Did you notice it’s Commonwealth Day? Probably not until you heard about Meghan Markle


Did you notice it’s Commonwealth Day?

No, nor did anyone else.

So the British Queen, that crafty PR strategist, brought in reinforcements to ensure due heed is paid next time round. Meghan Markle.

Just ahead of Commonwealth Day, March 11, Her Majesty Queen Elizabeth II appointed Meghan, Duchess of Sussex, vice president of the Queen’s Commonwealth Trust. The Duchess will be in a supportive role to her husband, Prince Harry, who’s president of the Trust. But really, she will be the one to excite attention, comment, coverage. As a mixed-race former actress who has actively supported women’s rights, the Duchess will be the one who gives young Commonwealth citizens a sense of belonging. Some British analysts say she may talk from her new platform about the effects of colonialism (if she did, it would have to be said delicately considering she’s a member of the British royal family). Others say the Duchess could talk about issues such as period poverty and other contemporary topics traditionally not discussed in polite society.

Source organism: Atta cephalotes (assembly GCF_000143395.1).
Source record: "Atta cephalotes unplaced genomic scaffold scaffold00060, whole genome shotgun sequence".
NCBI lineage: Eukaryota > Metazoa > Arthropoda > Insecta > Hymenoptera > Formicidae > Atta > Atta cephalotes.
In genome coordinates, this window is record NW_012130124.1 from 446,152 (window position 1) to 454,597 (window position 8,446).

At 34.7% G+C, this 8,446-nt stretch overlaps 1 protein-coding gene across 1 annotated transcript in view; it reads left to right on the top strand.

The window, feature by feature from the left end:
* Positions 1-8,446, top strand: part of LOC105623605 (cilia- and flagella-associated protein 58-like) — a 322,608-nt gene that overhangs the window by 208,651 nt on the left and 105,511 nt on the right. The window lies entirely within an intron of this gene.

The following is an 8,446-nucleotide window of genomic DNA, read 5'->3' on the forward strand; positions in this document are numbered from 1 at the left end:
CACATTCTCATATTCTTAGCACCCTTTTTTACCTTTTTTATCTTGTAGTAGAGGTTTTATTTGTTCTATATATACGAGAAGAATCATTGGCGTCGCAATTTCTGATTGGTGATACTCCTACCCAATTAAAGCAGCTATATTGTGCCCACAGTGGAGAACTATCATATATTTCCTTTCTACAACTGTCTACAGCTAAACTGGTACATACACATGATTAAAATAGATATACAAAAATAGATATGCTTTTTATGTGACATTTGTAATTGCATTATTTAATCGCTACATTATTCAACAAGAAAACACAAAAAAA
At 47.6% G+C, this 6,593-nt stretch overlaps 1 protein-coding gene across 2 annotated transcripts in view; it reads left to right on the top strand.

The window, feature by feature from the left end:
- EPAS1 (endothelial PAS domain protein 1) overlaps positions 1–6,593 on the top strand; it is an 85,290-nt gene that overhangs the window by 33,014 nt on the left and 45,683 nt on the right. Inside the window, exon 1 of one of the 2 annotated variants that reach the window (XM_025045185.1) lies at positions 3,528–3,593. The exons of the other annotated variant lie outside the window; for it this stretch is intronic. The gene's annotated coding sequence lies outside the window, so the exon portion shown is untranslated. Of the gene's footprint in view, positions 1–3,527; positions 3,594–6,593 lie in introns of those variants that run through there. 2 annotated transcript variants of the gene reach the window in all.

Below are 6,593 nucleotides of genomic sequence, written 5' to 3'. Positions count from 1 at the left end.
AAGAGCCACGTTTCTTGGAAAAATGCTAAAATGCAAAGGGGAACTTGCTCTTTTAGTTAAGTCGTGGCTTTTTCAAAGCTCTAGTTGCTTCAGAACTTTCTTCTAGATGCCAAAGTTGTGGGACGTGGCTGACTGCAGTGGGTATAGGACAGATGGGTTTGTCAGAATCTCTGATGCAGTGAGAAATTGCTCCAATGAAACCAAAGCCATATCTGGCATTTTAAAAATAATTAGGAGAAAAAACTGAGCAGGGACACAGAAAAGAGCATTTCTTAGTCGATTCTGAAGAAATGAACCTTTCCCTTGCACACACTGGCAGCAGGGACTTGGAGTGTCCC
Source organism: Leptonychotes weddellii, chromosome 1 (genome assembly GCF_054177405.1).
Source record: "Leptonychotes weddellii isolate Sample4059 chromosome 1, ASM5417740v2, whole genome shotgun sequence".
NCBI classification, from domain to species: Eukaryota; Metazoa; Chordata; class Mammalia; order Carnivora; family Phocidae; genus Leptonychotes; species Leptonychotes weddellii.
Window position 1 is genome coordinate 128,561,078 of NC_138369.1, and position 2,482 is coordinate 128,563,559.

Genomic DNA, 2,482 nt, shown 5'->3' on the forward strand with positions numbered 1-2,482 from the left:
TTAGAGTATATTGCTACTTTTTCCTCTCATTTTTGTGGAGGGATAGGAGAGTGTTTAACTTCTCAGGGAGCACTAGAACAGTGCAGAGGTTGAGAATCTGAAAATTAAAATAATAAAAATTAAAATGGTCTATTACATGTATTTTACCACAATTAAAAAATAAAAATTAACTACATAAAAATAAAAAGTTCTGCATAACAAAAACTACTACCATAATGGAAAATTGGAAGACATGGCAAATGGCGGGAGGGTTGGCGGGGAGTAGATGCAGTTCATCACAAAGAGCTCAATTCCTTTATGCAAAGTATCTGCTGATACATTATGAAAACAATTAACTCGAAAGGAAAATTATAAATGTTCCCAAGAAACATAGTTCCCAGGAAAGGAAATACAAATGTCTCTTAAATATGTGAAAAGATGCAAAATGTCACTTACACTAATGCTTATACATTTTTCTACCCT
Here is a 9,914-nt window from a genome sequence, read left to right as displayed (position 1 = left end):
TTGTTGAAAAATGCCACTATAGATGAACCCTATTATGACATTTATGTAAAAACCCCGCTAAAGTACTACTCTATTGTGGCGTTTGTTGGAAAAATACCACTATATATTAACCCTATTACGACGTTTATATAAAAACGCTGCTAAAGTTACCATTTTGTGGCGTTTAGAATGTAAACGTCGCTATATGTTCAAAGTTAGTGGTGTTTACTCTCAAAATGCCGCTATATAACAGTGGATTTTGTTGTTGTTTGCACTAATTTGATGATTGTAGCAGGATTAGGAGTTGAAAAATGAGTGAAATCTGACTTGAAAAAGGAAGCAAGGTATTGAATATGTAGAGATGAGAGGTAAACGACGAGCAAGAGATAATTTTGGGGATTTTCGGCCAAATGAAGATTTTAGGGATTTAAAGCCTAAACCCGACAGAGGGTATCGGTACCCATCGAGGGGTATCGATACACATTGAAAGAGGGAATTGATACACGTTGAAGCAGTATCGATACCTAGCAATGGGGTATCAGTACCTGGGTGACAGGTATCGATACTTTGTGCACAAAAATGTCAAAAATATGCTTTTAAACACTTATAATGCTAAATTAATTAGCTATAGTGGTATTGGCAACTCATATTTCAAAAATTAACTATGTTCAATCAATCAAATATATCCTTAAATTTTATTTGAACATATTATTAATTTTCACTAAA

The Trust itself has been a lot more restrained in setting expectations of Meghan’s new role. It said: “The Duchess will highlight the Trust’s partnerships with young people across the Commonwealth, and in particular its work supporting women and girls.”

That’s something Meghan can probably do without briefing notes. Last year, she publicly commented on the way people spoke about girls’ empowerment and women’s’ empowerment. “You’ll often hear people say well, you’re helping women find their voices. And I fundamentally disagree with that because women don’t need to find their voices, they have a voice. They need to be empowered to use it, and people need to be encouraged to listen.”

There you go then. Commonwealth Day 2020 may be more of an event than this year.